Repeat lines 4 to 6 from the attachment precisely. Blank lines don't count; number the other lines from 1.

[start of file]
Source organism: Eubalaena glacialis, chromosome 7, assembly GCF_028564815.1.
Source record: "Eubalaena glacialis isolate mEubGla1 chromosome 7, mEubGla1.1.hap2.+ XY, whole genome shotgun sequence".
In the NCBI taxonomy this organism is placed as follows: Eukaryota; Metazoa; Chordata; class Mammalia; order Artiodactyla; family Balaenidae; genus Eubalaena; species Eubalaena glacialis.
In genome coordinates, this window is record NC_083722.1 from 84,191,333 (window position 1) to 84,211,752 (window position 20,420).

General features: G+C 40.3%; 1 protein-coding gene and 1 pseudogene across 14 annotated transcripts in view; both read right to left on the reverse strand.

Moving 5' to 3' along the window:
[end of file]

In genome coordinates, this window is record NC_083722.1 from 84,191,333 (window position 1) to 84,211,752 (window position 20,420).

General features: G+C 40.3%; 1 protein-coding gene and 1 pseudogene across 14 annotated transcripts in view; both read right to left on the reverse strand.

Moving 5' to 3' along the window: